RVUCOM also offers educational tracks in several sub-specialties such as military medicine, global medicine, rural/wilderness medicine, and long-term care medicine. The Military Medicine Program offers military-bound students immersion-based learning and training that is unique to the Medical Corps experience. The school liaisons with community and national military leaders and officers to achieve the program’s objectives. Students and faculty in this program work closely with the Southern Utah Veterans Home to provide osteopathic care to veterans, Gold Star parents, and military spouses. 

The exemplary Military Medicine Program has earned RVUCOM a top 10% spot on the list of Military Friendly Schools. The school hosts an annual Military Appreciation Ceremony to honor faculty, staff, and students who have or are currently serving in the military.

As we mentioned at the beginning, location is an underrated factor in the search of good-fit medical schools. The RVUCOM’s campus overlooks the beautiful Red Mountain and is just a 10-minute drive from one of the fastest-growing cities in the country, St. George. Because of RVUCOM’s dedicated faculty, state-of-the-art facilities, and resources, students receive rigorous education and training. 

To boot, students can round out their med school experience by taking advantage of the recreational and cultural opportunities offered by the school’s proximity to a thriving metro area. While prospective students can expect to work hard as physicians-in-training, it is not all toil and no fun. Utah is heaven for outdoor adventurers who need a break from saving lives and improving the community’s health. And there is an abundant open sky for fresh air!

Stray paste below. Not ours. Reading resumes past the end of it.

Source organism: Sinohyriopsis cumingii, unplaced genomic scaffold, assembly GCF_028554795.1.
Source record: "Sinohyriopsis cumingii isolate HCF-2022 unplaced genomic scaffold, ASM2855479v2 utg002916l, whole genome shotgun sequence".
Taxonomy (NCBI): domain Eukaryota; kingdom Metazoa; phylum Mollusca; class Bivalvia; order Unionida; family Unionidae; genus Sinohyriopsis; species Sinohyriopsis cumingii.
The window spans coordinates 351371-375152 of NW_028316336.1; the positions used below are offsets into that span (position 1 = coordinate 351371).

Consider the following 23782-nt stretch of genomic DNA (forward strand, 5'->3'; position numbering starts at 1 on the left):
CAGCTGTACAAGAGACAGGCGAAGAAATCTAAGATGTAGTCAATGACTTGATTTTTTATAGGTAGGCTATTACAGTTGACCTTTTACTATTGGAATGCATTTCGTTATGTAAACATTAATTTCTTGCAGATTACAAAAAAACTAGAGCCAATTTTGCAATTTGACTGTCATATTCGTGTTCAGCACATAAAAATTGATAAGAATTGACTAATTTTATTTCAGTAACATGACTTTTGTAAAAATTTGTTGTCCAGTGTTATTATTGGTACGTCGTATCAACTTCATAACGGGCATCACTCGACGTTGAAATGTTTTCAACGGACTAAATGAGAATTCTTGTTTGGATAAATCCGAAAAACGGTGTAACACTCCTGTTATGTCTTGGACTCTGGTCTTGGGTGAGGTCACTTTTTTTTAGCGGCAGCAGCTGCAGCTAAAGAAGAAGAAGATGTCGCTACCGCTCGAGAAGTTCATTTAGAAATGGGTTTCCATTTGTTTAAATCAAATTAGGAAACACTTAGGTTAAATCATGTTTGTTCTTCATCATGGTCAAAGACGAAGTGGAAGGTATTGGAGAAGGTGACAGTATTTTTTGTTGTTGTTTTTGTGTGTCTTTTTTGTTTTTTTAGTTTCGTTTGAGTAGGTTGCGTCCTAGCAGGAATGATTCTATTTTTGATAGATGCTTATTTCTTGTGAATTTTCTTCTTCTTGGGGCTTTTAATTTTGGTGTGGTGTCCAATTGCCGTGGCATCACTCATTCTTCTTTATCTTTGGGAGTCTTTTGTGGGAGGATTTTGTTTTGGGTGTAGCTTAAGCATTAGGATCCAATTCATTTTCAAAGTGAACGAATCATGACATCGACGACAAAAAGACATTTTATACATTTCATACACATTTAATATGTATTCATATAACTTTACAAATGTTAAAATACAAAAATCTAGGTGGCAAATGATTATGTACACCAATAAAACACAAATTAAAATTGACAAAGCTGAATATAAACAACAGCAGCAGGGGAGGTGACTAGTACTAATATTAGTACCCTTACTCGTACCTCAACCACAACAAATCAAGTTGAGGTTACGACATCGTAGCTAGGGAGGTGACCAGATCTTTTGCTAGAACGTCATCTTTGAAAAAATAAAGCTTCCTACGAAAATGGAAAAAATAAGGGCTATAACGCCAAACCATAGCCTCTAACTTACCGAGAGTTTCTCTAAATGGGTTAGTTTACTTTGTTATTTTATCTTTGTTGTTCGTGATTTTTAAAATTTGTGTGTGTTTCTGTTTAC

Admission into RVUCOM is highly competitive. In 2020, the school received 5,445 applications. Only 135 students enrolled as part of the Class of 2024. The overall GPA for the incoming class was 3.61, and the average MCAT score 506. RVUCOM students are stellar to the very end; the COMLEX pass rates among RVU students are remarkably high, well above 90%.

1. University of Utah School of Medicine (Salt Lake City, UT)

University of Utah School of Medicine
UofUHealthCare, University of Utah Hospital, CC BY-SA 3.0

The University of Utah School of Medicine is an excellent choice for a prospective med student. It ranks within the top 100 medical schools for its primary care and research programs, according to the US News & World Report. Students work hard, receiving rigorous training to become top-notch medical professionals. The school trains over 125 healthcare professionals every year and is the only MD-granting school in the state of Utah.

It seems that every medical school professes to be innovative and excellent in its research and curriculum and a holistic approach to teaching and practice. But for the University of Utah, this is not just a mission statement or values. 

It adheres to the ideals of compassion, professionalism, communication, and teamwork through such initiatives as the Exceptional Learning Experience (ELE). Through ELE, a dedicated group of core educators, all of whom are faculty members working with administration, staff, and other educators, partner with medical organizations. ELE faculty are driven by the desire to foster an exceptional learning environment for students. An exceptional, collaborative learning environment means exceptional patient care, as students develop the skills needed to become compassionate and competent physicians.